Legacy

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Legacy

Acts 7:1-16

Stephen’s Speech to the Council1

Then the high priest asked him, “Are these things so?” And Stephen replied:

“Brothers and fathers, listen to me. The God of glory appeared to our ancestor Abraham when he was in Mesopotamia, before he lived in Haran, and said to him, ‘Leave your country and your relatives and go to the land that I will show you.’ Then he left the country of the Chaldeans and settled in Haran. After his father died, God had him move from there to this country in which you are now living. He did not give him any of it as a heritage, not even a foot’s length, but promised to give it to him as his possession and to his descendants after him, even though he had no child. And God spoke in these terms, that his descendants would be resident aliens in a country belonging to others, who would enslave them and mistreat them during four hundred years. ‘But I will judge the nation that they serve,’ said God, ‘and after that they shall come out and worship me in this place.’ Then he gave him the covenant of circumcision. And so Abraham became the father of Isaac and circumcised him on the eighth day; and Isaac became the father of Jacob, and Jacob of the twelve patriarchs.”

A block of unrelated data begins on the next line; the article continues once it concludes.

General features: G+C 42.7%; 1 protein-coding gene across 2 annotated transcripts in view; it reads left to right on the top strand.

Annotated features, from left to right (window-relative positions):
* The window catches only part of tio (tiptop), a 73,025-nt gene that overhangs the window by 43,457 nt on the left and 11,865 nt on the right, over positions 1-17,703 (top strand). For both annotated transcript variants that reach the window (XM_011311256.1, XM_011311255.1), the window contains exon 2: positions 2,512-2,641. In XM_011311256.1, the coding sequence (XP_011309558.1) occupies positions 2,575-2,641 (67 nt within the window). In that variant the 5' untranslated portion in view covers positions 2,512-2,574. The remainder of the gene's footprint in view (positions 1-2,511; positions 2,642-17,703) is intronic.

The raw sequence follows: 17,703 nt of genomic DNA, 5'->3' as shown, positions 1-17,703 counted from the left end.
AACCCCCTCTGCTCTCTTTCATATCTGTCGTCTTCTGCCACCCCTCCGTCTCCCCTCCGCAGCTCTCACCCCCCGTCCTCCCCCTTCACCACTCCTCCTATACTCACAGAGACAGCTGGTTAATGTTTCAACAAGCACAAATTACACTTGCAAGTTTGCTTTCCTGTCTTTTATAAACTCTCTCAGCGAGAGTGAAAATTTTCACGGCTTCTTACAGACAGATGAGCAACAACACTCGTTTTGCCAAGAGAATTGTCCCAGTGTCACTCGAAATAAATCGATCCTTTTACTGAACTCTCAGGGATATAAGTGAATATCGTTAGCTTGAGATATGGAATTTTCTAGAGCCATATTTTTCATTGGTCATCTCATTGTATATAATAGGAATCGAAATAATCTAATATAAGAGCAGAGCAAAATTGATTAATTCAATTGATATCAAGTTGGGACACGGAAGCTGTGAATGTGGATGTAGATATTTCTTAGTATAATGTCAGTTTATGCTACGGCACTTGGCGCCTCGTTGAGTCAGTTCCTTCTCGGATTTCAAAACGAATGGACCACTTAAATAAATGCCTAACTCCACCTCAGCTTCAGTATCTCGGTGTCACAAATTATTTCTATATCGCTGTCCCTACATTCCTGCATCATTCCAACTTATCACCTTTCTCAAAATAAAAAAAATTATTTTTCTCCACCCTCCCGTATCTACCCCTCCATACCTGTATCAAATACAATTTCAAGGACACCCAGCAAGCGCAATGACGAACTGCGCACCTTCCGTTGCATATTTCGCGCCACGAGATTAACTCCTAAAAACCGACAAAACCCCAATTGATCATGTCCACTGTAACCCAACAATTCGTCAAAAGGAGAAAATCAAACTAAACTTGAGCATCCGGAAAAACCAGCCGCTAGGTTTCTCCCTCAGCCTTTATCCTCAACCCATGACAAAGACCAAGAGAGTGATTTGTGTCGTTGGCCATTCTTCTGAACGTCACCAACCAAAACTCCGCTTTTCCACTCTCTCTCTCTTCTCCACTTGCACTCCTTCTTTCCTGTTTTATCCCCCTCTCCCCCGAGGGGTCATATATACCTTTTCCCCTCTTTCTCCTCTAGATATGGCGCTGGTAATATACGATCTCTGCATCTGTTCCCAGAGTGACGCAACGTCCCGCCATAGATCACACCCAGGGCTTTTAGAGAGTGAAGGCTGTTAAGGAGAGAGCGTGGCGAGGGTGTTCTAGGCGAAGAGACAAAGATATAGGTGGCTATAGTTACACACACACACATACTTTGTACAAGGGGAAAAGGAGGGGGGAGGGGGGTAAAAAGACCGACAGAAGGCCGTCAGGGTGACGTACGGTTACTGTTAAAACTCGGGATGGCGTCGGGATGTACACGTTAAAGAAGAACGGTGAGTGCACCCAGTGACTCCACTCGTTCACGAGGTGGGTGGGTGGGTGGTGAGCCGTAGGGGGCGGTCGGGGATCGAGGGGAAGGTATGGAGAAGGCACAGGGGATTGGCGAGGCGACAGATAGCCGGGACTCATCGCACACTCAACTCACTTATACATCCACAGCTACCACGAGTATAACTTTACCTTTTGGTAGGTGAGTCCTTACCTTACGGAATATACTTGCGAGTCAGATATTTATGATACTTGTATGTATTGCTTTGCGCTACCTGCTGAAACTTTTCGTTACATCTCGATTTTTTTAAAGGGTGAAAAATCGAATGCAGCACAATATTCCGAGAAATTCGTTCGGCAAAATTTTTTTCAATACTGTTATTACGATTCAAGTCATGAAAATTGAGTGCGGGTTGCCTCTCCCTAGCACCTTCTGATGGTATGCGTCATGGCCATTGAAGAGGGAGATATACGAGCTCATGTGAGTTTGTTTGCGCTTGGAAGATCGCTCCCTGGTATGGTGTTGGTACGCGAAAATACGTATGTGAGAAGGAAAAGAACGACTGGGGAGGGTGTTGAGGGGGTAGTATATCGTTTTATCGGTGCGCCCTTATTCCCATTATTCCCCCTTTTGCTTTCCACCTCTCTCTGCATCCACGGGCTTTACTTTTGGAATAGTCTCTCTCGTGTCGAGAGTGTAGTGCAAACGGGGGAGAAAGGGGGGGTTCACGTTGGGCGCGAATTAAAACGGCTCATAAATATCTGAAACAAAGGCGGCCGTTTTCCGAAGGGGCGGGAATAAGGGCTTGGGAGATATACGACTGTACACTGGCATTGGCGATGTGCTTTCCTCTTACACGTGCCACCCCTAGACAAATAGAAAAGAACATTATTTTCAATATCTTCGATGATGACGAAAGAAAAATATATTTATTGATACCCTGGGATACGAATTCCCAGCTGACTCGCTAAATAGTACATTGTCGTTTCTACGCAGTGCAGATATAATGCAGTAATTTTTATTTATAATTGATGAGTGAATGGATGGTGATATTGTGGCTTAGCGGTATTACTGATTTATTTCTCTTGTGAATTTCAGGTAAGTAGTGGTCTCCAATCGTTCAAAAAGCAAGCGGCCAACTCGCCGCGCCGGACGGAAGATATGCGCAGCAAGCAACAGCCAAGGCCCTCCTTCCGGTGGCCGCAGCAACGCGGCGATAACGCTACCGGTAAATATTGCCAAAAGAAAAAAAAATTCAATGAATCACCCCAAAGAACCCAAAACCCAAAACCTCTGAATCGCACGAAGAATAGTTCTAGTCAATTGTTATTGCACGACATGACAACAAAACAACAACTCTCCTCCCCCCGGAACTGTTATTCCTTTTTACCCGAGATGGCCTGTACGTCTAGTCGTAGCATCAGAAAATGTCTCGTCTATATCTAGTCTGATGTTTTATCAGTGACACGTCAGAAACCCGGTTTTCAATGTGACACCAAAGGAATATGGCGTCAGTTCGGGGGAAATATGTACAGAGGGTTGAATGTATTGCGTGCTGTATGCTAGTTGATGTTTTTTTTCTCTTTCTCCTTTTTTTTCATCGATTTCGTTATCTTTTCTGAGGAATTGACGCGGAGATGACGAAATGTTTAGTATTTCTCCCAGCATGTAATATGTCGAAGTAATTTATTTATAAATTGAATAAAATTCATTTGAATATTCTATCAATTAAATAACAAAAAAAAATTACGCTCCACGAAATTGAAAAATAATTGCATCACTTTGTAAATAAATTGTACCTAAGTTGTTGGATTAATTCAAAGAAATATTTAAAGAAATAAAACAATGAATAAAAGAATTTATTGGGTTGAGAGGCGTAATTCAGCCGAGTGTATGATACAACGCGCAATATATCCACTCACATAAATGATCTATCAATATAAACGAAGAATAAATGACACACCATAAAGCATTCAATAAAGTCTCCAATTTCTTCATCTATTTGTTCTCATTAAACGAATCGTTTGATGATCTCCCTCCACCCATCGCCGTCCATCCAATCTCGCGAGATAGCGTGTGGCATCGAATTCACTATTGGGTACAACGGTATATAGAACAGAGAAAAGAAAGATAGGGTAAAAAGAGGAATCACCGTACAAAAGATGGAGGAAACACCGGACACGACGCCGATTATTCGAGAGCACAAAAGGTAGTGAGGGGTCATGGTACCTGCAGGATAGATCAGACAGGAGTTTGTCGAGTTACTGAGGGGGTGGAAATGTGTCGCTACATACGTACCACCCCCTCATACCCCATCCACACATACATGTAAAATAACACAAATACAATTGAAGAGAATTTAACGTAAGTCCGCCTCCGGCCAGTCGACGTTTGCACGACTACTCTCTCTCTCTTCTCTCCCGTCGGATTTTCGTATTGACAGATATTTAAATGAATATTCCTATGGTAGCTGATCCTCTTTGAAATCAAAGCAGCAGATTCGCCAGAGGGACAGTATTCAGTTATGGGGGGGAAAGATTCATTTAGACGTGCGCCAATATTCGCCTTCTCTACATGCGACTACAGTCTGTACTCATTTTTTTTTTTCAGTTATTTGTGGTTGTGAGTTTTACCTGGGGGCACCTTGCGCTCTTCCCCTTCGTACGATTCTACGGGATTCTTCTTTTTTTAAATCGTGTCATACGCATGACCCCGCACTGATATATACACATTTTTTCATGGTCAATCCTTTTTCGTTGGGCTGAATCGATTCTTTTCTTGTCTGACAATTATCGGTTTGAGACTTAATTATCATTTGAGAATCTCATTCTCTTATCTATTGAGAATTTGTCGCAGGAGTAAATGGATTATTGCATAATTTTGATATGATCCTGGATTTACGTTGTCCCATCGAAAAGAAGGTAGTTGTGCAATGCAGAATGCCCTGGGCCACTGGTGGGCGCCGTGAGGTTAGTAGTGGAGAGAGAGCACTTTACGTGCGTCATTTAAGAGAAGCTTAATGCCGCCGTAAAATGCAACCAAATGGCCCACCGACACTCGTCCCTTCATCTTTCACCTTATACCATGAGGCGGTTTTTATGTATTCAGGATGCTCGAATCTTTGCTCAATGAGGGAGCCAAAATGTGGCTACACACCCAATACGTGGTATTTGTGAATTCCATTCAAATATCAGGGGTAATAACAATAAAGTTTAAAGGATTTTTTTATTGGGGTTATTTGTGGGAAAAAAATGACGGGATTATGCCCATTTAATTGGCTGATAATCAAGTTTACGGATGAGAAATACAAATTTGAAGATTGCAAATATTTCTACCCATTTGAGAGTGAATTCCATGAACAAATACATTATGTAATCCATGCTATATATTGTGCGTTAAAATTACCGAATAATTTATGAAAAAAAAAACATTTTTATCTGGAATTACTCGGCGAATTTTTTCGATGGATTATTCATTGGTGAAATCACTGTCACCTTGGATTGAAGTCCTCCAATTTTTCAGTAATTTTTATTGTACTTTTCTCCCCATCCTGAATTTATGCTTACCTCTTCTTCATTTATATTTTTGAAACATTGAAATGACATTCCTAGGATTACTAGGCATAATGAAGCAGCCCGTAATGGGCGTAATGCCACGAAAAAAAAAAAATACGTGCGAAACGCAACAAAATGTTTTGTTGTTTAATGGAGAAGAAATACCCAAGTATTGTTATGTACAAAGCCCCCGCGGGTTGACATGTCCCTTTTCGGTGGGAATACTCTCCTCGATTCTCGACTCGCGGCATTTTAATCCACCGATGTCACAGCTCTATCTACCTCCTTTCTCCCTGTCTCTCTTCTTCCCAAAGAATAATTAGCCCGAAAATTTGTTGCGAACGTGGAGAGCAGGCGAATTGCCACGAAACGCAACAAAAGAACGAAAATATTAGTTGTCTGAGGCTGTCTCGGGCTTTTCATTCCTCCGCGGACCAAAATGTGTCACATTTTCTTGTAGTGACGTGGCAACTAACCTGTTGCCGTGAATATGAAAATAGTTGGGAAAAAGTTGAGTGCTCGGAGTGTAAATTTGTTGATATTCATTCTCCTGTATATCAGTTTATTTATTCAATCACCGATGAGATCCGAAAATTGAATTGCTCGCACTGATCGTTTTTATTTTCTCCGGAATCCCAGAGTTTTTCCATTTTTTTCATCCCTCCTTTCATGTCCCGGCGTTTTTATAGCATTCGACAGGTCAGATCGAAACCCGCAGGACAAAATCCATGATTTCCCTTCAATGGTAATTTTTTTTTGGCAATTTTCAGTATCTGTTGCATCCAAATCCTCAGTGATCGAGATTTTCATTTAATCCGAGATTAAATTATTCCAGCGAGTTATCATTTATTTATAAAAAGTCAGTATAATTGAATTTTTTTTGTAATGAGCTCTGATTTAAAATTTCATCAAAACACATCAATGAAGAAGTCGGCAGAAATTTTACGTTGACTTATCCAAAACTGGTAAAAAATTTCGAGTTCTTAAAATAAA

“The patriarchs, jealous of Joseph, sold him into Egypt; but God was with him, and rescued him from all his afflictions, and enabled him to win favor and to show wisdom when he stood before Pharaoh, king of Egypt, who appointed him ruler over Egypt and over all his household. Now there came a famine throughout Egypt and Canaan, and great suffering, and our ancestors could find no food. But when Jacob heard that there was grain in Egypt, he sent our ancestors there on their first visit. On the second visit Joseph made himself known to his brothers, and Joseph’s family became known to Pharaoh. Then Joseph sent and invited his father Jacob and all his relatives to come to him, seventy-five in all; so Jacob went down to Egypt. He himself died there as well as our ancestors, and their bodies were brought back to Shechem and laid in the tomb that Abraham had bought for a sum of silver from the sons of Hamor in Shechem.”

What’s in a name?